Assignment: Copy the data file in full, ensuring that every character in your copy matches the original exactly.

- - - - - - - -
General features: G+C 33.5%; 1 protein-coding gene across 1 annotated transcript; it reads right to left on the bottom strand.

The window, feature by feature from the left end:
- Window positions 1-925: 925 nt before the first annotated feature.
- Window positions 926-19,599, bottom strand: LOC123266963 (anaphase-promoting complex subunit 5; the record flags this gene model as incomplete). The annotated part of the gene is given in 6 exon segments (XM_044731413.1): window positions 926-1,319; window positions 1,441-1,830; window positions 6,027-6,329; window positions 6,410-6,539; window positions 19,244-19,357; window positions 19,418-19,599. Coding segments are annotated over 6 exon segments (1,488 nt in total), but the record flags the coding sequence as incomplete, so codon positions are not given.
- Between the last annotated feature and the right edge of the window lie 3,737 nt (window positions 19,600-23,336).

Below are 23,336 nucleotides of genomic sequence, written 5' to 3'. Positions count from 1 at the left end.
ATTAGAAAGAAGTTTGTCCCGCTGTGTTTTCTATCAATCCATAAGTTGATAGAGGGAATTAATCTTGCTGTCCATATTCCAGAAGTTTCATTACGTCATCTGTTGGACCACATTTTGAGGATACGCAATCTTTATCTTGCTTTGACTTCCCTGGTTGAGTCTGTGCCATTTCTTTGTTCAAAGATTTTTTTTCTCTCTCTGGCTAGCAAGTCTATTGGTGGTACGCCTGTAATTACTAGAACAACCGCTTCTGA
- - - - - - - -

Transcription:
General features: G+C 33.5%; 1 protein-coding gene across 1 annotated transcript; it reads right to left on the bottom strand.

The window, feature by feature from the left end:
- Window positions 1-925: 925 nt before the first annotated feature.
- Window positions 926-19,599, bottom strand: LOC123266963 (anaphase-promoting complex subunit 5; the record flags this gene model as incomplete). The annotated part of the gene is given in 6 exon segments (XM_044731413.1): window positions 926-1,319; window positions 1,441-1,830; window positions 6,027-6,329; window positions 6,410-6,539; window positions 19,244-19,357; window positions 19,418-19,599. Coding segments are annotated over 6 exon segments (1,488 nt in total), but the record flags the coding sequence as incomplete, so codon positions are not given.
- Between the last annotated feature and the right edge of the window lie 3,737 nt (window positions 19,600-23,336).

Below are 23,336 nucleotides of genomic sequence, written 5' to 3'. Positions count from 1 at the left end.
ATTAGAAAGAAGTTTGTCCCGCTGTGTTTTCTATCAATCCATAAGTTGATAGAGGGAATTAATCTTGCTGTCCATATTCCAGAAGTTTCATTACGTCATCTGTTGGACCACATTTTGAGGATACGCAATCTTTATCTTGCTTTGACTTCCCTGGTTGAGTCTGTGCCATTTCTTTGTTCAAAGATTTTTTTTCTCTCTCTGGCTAGCAAGTCTATTGGTGGTACGCCTGTAATTACTAGAACAACCGCTTCTGA